Faith in Jesus or fear of Islam?

Published 12:24 pm Saturday, December 19, 2015

Some weeks when I sit down to work on this column, I know exactly what I am going to write and it is simply a matter of getting the words onto the page. Other weeks, I take time to read through the headlines from the week’s news to see what concerns are foremost in our minds. This week fell into the second category, and as I read several stories bubbled to the top with a common theme: fear of Islam.

The first story came from the evangelical Christian college Wheaton. Wheaton has suspended a Political Science professor for declaring that Christians and Muslims worship the same God. She was not denying that Jesus is God or claiming that we understand God in the same way, but instead was making a basic profession that many monotheistic faiths (religions that believe there is only one God) have made over the years: since there is only one God, anyone who is worshipping God is worshipping that one God — even if they have some major errors in who they think that God is!

The next article which caught my attention was a little closer to home. That article told the story of Augusta County schools closing down this week due to the uproar over a calligraphy lesson which invited students to copy the Muslim profession of faith, the shahada, in Arabic. Concerns seemed to be based on the idea that this exercise was an attempt to convert students to Islam.

Either of these stories by themselves is notable, but seeing them alongside one another spoke to me about the deep (and deepening!) fear that we have of Muslims and Islam in this country.

People of faith have a long tradition, going through Paul who told the pagan Greeks he was going to explain more fully the “unknown God” they worship (and then talked about Jesus! See Acts 17), all the way back to Abraham who recognized that the God worshiped by Melchizedek was the same God he followed even though they used different names (Genesis 14) that there are fragments of truth in how every religion follows God, but the fullness of truth comes in Jesus.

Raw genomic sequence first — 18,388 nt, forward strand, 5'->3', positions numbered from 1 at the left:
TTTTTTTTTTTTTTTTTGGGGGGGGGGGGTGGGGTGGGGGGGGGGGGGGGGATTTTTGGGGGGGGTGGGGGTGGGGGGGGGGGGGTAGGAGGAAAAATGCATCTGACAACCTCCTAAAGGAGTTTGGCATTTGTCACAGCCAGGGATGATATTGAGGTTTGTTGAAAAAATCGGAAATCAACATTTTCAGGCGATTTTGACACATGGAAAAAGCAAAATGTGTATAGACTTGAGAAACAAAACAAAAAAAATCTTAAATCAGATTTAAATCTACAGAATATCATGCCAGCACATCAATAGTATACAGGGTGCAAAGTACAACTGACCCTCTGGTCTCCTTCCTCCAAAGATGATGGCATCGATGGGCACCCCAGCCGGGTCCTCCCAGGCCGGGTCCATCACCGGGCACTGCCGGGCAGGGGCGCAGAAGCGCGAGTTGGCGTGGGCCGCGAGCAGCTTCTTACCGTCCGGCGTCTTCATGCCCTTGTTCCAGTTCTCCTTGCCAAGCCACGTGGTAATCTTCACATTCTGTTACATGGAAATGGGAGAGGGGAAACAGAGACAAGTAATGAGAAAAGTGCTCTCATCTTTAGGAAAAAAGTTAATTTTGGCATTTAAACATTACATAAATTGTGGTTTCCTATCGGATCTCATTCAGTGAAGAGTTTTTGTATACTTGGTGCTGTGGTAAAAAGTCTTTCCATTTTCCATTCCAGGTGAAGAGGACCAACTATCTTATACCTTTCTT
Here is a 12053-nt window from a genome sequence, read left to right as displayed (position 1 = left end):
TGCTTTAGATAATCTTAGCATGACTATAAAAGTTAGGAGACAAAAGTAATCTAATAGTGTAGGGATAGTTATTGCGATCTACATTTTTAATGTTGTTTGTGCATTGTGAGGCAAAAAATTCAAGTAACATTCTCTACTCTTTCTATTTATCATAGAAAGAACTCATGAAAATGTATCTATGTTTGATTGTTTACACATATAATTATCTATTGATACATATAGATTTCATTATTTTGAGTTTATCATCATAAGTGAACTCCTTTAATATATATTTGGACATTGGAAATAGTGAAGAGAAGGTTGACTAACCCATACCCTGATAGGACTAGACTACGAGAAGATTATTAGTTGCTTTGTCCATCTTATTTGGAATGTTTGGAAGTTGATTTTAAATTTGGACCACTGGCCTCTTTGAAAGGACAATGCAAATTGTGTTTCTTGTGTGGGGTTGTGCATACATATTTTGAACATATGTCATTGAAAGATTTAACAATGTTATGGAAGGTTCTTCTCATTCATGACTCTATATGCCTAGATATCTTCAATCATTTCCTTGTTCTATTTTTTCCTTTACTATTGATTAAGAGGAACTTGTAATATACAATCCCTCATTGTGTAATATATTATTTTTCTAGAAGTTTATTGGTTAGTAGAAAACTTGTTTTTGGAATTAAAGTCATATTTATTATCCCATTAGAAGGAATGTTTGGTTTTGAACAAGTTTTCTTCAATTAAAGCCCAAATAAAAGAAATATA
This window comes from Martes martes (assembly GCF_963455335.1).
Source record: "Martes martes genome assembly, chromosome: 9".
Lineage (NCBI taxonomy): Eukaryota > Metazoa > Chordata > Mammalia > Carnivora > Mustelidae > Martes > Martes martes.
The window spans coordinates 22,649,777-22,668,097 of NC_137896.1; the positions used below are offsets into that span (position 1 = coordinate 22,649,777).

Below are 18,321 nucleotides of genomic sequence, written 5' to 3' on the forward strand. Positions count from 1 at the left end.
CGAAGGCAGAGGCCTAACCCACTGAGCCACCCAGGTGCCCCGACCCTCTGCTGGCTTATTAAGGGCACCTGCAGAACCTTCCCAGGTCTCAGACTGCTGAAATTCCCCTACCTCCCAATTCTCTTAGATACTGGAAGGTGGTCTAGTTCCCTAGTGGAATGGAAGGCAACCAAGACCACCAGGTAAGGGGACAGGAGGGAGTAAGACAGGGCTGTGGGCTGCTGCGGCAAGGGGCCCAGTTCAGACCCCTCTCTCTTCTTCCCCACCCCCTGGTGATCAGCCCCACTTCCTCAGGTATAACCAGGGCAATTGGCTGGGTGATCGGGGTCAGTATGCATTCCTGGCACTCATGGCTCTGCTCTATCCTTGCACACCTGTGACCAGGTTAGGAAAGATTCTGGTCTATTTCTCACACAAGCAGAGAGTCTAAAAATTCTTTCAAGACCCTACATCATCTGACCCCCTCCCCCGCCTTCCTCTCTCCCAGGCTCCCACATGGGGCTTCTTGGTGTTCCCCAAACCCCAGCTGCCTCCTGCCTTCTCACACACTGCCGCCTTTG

For most of our history, the church has declared that there is only one God (who became human in Jesus Christ), so if you don’t recognize Jesus as God you are missing a pretty large part of who God is, but you can’t worship any other God because there is no other God! We have always been confident in our God — the only God — to be able to receive or reject whatever worship God saw fit.

Likewise, we have a history of trusting the truth of the Gospel to be able to stand up for itself. The concern that our children might (accidentally?) convert to Islam by copying symbols that are meaningless to them underscores a fear that our faith isn’t really that strong after all. While I would not be thrilled with my children copying a Muslim profession of faith, I would not be afraid they were going to convert. I trust the truth of the Gospel and the power of the Spirit of God at work in them. My children (and yours) are growing up in a world where they will be exposed to Islam and every other faith under the sun. I am confident that the power of God incarnate in Jesus Christ will allow them to learn about those faiths, respect them and possibly even learn from them while relying on the truth of the Gospel to point them to God the Father, Son and Holy Spirit.

If the Christian Gospel is true, why are we so afraid?

I love the story of the Magi at Christmas because it reminds me of the power of God to reach out to those who are outside of the traditional circles of faith. The Magi were astrologers who looked to the sky to understand how God was at work on earth. They were almost certainly not Jewish since astrology was forbidden in the Old Testament, and yet God made a way for them to come to Jesus and showed them, in a way they could understand, that Jesus is the King. I doubt they ever had a proper understanding of God, yet there is no doubt that they truly worshipped. I am challenged by God’s willingness to send them back home without stopping at the temple to at least pick up a copy of the Old Testament (which they didn’t know because they had to ask about Old Testament prophecy). How could God be OK with these worshippers?

At the end of the day, I don’t know. I don’t know exactly whose worship God receives. Does God prefer the prayers of a humble Muslim or a self-centered Christian? Is God’s primary concern that we use the name Jesus in our worship or that we worship through lives that look like Jesus’? I am going to seek out humble, Jesus-centered worship and a Jesus-centered life because I know that “all of the above” is the best answer, but I am not afraid to say there is some truth in Islam because I know Jesus Christ — the one who came “full of grace and truth” (John 1:14) is the one I serve!

If you are a Christian, I hope you are confident in your faith — confident enough that you don’t fear Islam. I hope that, as you celebrate Christmas this year, you will remember the Magi who were outsiders who were seeking truth and God showed them Jesus.

I hope you believe in our God enough to trust that God can point anyone who is truly seeking to find the one true God!

ANDREW BOOK is the pastor of Courtland United Methodist Church. He can be contacted at 653-2240 or